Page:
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Let's say there are three headers AAA.h, BBB.h and MyLib.h. MyLib.h needs to include both AAA.h and BBB.h to work properly.

Now, it just happens that BBB.h also includes AAA.h in it, but this is strictly due to the implementation, a detail that MyLib.h should not need to care about.

However, by mistake, the writer of MyLib.h neglects to include AAA.h and never notices. This normally doesn't result in an error or warning, for as far as I know. Later on, someone changes the implementation details of BBB.h so that AAA.h is no longer needed and thus removed. Now MyLib doesn't compile because internals of library BBB have changed.

Is there a way to error or warn in cases like these? I suspect (if this is even possible) that it would take some kind of annotation in the header being included.

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You're right it would require annotation, since sometimes headers are documented to include other headers, or headers are internally implemented by including other files. You wouldn't want to wade through a lot of false positives because your code relies on something defined in /compiler/internals/stl_vector_impl.h, when all your app included was <vector>, or where user-defined libraries have followed a similar organization. –  Steve Jessop Jul 17 '11 at 13:14
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GCC has an option to see which headers are including which others: stackoverflow.com/questions/5258826/… –  larsmans Jul 18 '11 at 11:21
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I think it is best to avoid depending on other headers in public interface headers, so that this problem does not come up.

Public interface headers should not contain unnecessary definitions.

There are various tricks to do things without include files. For example, you can declare struct tags manually if you just need a pointer (libraries that only define a typedef frustrate this) and you can use _Bool instead of bool to avoid <stdbool.h>. Unfortunately, many important types such as size_t and uint32_t are only defined in headers.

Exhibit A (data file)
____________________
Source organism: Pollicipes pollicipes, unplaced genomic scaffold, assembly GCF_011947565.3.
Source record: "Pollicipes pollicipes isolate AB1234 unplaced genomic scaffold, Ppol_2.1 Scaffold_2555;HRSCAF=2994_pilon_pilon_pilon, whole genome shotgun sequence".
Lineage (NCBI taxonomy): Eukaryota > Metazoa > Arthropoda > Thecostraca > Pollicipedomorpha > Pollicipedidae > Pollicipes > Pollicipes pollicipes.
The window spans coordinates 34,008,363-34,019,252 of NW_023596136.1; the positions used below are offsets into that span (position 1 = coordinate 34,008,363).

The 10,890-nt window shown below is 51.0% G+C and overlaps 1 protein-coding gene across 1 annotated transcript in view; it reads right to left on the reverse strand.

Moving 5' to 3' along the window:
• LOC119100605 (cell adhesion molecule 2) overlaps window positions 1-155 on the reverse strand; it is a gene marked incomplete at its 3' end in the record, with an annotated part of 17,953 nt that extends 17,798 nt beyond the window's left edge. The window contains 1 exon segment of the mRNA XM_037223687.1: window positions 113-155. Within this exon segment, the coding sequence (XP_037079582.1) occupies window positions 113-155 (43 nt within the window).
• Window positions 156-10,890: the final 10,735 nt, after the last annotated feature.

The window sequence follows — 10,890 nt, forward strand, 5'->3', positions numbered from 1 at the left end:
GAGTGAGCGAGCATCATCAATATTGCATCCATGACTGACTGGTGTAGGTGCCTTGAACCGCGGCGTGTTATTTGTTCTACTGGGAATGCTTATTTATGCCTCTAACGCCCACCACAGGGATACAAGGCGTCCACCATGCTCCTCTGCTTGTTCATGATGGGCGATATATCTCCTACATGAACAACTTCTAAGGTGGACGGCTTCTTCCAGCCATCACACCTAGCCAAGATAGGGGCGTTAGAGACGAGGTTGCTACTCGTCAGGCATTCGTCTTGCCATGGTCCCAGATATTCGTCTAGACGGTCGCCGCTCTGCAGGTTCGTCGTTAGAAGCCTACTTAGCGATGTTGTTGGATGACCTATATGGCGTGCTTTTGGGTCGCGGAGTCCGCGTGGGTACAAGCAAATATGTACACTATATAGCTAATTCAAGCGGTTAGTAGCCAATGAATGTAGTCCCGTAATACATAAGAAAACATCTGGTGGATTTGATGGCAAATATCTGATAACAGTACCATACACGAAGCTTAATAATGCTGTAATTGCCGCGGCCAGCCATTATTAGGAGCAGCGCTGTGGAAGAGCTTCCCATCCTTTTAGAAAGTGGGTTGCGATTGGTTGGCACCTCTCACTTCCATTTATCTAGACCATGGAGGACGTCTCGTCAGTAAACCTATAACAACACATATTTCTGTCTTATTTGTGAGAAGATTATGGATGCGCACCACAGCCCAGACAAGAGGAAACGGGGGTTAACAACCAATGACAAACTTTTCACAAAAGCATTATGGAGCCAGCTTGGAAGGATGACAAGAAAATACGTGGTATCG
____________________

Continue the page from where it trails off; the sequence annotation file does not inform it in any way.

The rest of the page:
Some packages go so far as to define their own foo_uint32_t using configure so they need not include <stdint.h> in their public interface headers. This is quite tricky since the types must be exactly the same to avoid confusion: even if sizeof(unsigned int) == sizeof(unsigned long) == 4 they are different types. Therefore, it may not be worth it.

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You are illustrating why including headers sucks as a method to import namespaces.

The only solution I see is discipline. Standard library functions require that you include the appropriate header, your projects should adopt the same standard. Headers such as MyLib.h should contain only the types it defines and its function prototypes. If it needs to use a certain type to do it's job, the header should be included explicitly, so if it needs a definition from AAA it should include AAA.h and if it needs some definition from BBB it should include BBB.h, likewise any implementation files (let's say MyLib.c) should explicitly include all the headers for any definitions it uses, regardless of being sure that MyLib.h is including them as well. Never assume that a header defines anything implicitly by including other headers.

This is easily checkable using an IDE, which will usually tell you where a name is defined and thus you can easily figure out which include file to use. There may be tools available that do this kind of checking.

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